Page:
San Francisco: Waymo and Jaguar Land Rover on Tuesday announced they have joined forces on a posh, self-driving electric car tailored for a ride-hailing service run by the Google-owned firm.
Waymo’s latest alliance came as Uber’s testing of self-driving cars in the US is on hold due to one of the vehicles being in an accident last week that killed a pedestrian.
Waymo and Jaguar said they aim to develop a “premium self-driving electric vehicle” based on a new I-PACE model.
Testing of an I-PACE equipped with Waymo self-driving technology will begin later this year, and the goal was to make it part of a Waymo driverless transportation service, according to Jaguar.
The companies forecast that as many as 20,000 I-PACE vehicles could be built in the first two years of production and made available for a Waymo service that lets people summon autonomous rides.
“This is just the beginning,” the Waymo team said in an online post.
“The ultimate goal: with Waymo as the driver, products tailored for every purpose and every trip.”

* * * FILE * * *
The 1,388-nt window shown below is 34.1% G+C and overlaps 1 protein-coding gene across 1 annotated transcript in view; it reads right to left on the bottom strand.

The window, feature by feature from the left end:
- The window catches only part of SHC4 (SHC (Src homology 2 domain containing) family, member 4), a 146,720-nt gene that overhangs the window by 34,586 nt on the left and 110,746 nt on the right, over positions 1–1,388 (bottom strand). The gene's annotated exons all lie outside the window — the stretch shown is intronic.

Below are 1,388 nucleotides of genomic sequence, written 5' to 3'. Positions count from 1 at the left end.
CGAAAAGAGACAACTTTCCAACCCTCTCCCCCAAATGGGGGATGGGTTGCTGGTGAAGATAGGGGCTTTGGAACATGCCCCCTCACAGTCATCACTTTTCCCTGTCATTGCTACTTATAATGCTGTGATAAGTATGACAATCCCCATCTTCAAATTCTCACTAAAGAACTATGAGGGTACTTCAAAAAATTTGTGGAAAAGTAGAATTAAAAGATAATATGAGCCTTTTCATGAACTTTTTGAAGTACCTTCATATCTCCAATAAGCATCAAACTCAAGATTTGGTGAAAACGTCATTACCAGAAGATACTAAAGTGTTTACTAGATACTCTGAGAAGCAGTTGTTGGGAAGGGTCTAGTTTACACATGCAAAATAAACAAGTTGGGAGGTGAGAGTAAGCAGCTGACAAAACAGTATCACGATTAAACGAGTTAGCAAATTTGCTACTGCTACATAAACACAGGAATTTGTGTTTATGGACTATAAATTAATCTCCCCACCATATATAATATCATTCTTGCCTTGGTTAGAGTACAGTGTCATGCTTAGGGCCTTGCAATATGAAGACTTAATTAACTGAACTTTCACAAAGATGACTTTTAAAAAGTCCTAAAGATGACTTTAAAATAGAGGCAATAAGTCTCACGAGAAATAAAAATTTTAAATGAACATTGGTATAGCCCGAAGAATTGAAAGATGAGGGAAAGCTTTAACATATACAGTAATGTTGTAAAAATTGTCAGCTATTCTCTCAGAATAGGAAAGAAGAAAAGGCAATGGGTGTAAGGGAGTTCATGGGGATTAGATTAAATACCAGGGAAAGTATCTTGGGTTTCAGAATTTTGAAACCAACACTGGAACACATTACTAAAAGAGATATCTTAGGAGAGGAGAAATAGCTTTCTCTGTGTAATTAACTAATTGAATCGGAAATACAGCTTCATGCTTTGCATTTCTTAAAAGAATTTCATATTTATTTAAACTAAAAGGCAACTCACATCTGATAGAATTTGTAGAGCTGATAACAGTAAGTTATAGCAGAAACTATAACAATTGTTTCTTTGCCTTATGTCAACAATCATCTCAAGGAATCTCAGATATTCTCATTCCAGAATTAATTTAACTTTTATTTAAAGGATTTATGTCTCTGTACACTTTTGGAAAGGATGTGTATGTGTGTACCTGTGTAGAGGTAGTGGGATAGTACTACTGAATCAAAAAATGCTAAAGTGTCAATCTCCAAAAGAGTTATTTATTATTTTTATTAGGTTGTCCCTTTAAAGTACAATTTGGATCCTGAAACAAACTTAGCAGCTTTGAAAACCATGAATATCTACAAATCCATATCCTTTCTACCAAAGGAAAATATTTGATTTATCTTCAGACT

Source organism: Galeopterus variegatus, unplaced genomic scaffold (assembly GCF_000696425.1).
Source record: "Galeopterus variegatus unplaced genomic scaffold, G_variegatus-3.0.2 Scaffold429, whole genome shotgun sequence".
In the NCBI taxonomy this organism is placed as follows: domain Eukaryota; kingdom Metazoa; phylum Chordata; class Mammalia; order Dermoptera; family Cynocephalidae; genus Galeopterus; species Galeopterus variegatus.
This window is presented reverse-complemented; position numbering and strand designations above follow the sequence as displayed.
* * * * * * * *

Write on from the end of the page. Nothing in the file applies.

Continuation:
For example, self-driving vehicles could be designed for various needs such as working while commuting; celebratory nights out, or napping, according to Waymo.
Waymo chief executive John Krafcik over the weekend contended that the recent death of a pedestrian in an accident involving an autonomous Uber car would not have occurred with his company’s technology.
“At Waymo, we have a lot of confidence that our technology would be able to handle a situation like that,” Krafcik told a car dealership conference in Las Vegas on Saturday.
Police in Arizona released dashcam video taken during the fatal accident, which showed a woman was pushing a bicycle on a poorly lit street outside the crosswalk when she was struck.
Krafcik said that Waymo’s vehicles had clocked more than eight million kilometers (4.9 million miles) on routes frequented by pedestrians since 2009 without being involved in a fatal accident.
Waymo early this year announced it was ordering “thousands” of minivans from Fiat Chrysler for the expansion of its autonomous ride-hailing service across several US cities.
Waymo said the additional Chrysler Pacifica vehicles to be delivered from late 2018 will be used for expanding its self-driving taxi program, which is launching this year in Phoenix, Arizona.
Waymo previously ordered 100 of the FCA vehicles in 2016 and another 500 last year as part of a collaboration to build autonomous cars at scale using hardware and software from the technology group.
Waymo appeared to be hitting the accelerator in a race for leadership in autonomous ridesharing, which involves most major automakers, technology developers and services such as Uber and Lyft.